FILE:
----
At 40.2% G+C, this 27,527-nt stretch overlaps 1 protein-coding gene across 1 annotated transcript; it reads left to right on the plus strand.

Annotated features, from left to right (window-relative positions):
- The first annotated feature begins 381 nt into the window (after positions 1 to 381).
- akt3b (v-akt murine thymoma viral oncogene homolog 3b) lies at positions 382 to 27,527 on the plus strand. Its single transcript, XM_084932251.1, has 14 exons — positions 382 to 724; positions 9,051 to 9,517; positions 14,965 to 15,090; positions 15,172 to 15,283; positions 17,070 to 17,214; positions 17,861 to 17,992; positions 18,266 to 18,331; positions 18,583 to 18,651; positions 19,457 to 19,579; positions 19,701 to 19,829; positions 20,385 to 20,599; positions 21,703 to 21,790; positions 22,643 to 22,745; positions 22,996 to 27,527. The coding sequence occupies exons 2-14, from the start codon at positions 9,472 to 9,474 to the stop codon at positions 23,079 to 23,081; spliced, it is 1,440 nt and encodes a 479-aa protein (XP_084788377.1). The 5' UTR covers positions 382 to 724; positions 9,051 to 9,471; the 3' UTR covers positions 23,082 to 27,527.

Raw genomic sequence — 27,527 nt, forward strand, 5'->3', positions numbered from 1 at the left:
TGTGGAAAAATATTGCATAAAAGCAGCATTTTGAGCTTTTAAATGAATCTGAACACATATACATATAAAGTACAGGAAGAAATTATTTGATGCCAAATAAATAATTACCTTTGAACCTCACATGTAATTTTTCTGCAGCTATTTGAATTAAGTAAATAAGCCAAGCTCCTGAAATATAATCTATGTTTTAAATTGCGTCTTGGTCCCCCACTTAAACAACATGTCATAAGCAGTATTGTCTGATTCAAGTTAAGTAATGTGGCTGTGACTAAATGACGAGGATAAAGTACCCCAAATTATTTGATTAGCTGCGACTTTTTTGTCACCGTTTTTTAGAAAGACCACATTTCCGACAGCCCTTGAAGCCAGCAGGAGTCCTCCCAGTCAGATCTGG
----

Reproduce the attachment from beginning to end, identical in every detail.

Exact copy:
At 40.2% G+C, this 27,527-nt stretch overlaps 1 protein-coding gene across 1 annotated transcript; it reads left to right on the plus strand.

Annotated features, from left to right (window-relative positions):
- The first annotated feature begins 381 nt into the window (after positions 1 to 381).
- akt3b (v-akt murine thymoma viral oncogene homolog 3b) lies at positions 382 to 27,527 on the plus strand. Its single transcript, XM_084932251.1, has 14 exons — positions 382 to 724; positions 9,051 to 9,517; positions 14,965 to 15,090; positions 15,172 to 15,283; positions 17,070 to 17,214; positions 17,861 to 17,992; positions 18,266 to 18,331; positions 18,583 to 18,651; positions 19,457 to 19,579; positions 19,701 to 19,829; positions 20,385 to 20,599; positions 21,703 to 21,790; positions 22,643 to 22,745; positions 22,996 to 27,527. The coding sequence occupies exons 2-14, from the start codon at positions 9,472 to 9,474 to the stop codon at positions 23,079 to 23,081; spliced, it is 1,440 nt and encodes a 479-aa protein (XP_084788377.1). The 5' UTR covers positions 382 to 724; positions 9,051 to 9,471; the 3' UTR covers positions 23,082 to 27,527.

Raw genomic sequence — 27,527 nt, forward strand, 5'->3', positions numbered from 1 at the left:
TGTGGAAAAATATTGCATAAAAGCAGCATTTTGAGCTTTTAAATGAATCTGAACACATATACATATAAAGTACAGGAAGAAATTATTTGATGCCAAATAAATAATTACCTTTGAACCTCACATGTAATTTTTCTGCAGCTATTTGAATTAAGTAAATAAGCCAAGCTCCTGAAATATAATCTATGTTTTAAATTGCGTCTTGGTCCCCCACTTAAACAACATGTCATAAGCAGTATTGTCTGATTCAAGTTAAGTAATGTGGCTGTGACTAAATGACGAGGATAAAGTACCCCAAATTATTTGATTAGCTGCGACTTTTTTGTCACCGTTTTTTAGAAAGACCACATTTCCGACAGCCCTTGAAGCCAGCAGGAGTCCTCCCAGTCAGATCTGG